The old adage “Sell in May and go away” probably wasn’t the best strategy trading equities in 2015 as most major indices saw slight gains in May, but for oil it was undeniably the deal of the year. In Jan 2015 oil started its road to recovery from the steep selloff in June 2014 which took Brent prices from a high of $115 to $45, the recovery lasted 4 months until it peaked on 6th May at $69 then renewed fears of the supply glut led the way for Brent to test its lowest levels in more than 12 years in Jan 2016 at $27. The price action in 2015 and 2016 seems to be very similar and traders are wondering whether history will tend to repeat itself leading to another selloff in oil this May.

Supply outpacing demand has been single handedly the biggest moving factor in the past 2 years, and will continue to be in 2016. Although recent data suggests that global oil supply and demand rebalancing some time in H2 2016 as oil output from the U.S. expected to drop by 600,000 barrels per day this year, it’s about OPEC members to decide when the rebalancing will take place. Although all OPEC members hope for a continued recovery in prices, the disagreement within the organization’s members will continue to pose major risk to prices. Although Venezuelan and Nigerian oil production were disrupted, Iran came back faster than most has anticipated doubling its exports since the beginning of the year. Iraq managed to produce an extra 100,000 barrel in April and Saudi Arabia likely to return to record production levels. These factors will offset the decline in U.S. production and if June OPEC meeting ended similarly to Doha talks there will be little to cheer about. The demand story doesn’t seem to be brighter though, as China’s manufacturing data continued to point south.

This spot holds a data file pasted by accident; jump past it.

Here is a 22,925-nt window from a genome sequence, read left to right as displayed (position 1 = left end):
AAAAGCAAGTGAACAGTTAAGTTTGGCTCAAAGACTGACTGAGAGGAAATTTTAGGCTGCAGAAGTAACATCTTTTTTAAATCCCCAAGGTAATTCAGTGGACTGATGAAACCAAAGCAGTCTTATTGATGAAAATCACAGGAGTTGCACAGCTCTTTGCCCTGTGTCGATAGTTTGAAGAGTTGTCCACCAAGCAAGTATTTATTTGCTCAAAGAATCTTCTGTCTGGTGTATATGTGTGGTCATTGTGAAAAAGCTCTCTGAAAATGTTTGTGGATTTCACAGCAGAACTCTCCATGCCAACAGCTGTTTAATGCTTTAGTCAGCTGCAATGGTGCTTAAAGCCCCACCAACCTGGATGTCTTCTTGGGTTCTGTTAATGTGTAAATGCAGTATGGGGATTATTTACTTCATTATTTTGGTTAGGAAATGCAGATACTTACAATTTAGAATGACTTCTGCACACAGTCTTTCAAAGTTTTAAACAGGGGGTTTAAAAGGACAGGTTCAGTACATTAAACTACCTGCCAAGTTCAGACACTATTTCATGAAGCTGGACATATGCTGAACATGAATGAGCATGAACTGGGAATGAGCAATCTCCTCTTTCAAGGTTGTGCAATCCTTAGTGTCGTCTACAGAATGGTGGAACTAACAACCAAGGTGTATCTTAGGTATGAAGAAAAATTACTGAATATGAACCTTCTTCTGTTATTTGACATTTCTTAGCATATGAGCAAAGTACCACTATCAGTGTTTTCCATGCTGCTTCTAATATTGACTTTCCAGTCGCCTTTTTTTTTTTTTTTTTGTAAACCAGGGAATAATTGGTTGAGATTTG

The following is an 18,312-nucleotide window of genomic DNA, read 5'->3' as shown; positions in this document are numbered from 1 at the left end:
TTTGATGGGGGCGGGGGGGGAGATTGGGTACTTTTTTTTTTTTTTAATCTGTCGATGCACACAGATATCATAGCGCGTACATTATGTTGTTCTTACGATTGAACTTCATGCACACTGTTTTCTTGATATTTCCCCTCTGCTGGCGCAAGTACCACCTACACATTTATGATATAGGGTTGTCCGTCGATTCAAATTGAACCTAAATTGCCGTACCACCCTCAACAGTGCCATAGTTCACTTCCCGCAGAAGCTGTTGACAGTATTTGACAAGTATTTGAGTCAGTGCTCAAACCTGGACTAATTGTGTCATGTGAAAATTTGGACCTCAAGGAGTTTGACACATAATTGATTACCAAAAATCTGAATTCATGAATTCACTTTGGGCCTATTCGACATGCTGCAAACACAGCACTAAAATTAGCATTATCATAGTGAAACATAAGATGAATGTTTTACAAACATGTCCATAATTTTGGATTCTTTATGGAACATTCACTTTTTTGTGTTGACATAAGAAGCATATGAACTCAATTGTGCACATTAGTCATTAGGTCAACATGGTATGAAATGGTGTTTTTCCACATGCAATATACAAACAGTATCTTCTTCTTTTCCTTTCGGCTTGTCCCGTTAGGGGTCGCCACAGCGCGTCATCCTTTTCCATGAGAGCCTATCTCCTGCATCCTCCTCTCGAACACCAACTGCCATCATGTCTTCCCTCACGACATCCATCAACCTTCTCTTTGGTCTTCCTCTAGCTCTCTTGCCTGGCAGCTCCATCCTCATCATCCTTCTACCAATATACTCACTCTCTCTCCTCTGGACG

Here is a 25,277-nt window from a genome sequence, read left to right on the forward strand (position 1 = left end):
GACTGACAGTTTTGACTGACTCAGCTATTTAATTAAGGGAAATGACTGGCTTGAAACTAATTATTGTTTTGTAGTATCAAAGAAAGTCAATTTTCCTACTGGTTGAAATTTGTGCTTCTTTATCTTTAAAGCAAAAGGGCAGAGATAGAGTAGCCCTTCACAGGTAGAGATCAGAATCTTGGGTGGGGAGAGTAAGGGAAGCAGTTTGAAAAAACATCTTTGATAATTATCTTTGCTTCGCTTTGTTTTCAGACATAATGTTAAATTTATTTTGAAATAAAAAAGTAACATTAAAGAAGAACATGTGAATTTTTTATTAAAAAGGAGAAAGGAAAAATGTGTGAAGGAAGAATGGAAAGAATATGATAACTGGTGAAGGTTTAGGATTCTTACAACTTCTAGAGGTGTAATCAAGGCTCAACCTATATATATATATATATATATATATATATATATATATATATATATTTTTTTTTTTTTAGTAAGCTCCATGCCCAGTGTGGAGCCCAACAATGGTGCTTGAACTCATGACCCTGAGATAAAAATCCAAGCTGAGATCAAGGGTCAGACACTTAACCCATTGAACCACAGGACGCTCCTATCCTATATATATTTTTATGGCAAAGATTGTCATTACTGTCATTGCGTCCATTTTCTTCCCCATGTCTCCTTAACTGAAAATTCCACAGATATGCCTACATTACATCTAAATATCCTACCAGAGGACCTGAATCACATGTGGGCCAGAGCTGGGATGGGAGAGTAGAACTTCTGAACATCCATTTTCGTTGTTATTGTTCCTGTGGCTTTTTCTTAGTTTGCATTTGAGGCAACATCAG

The persistent Dollar weakness has also been a major contributor in reviving oil prices, as the index dropped by more than 6% since the beginning of the year. On Tuesday, the index broke below 92.62 (2015 Aug low) testing a low of 91.92 but managed to recover in the same day in what seemed to be a fake breakout. Federal reserve officials Dennis Lockhart and John Williams continued to indicate that June is a live meeting, however markets still do not believe that the fed has the potential to pull the trigger on another rate hike soon amid slowing growth at home and globally. If data from the U.S. started pointing for a recovery from a weak Q1, markets sentiments will adjust fast leading to a renewed long positions on the U.S. currency which is again another negative news to Oil.

Conclusion

Although fundamentals have somehow changed from May last year, there are more negative than positive factors likely to impact oil prices in the short term. With current oil net-long speculative positions at an elevated level, a slight change in traders’ outlook would lead to a significant selloff. The demand for puts in options markets are early signs of nervousness, and traders are likely awaiting for another hint to press the sell button.  

 

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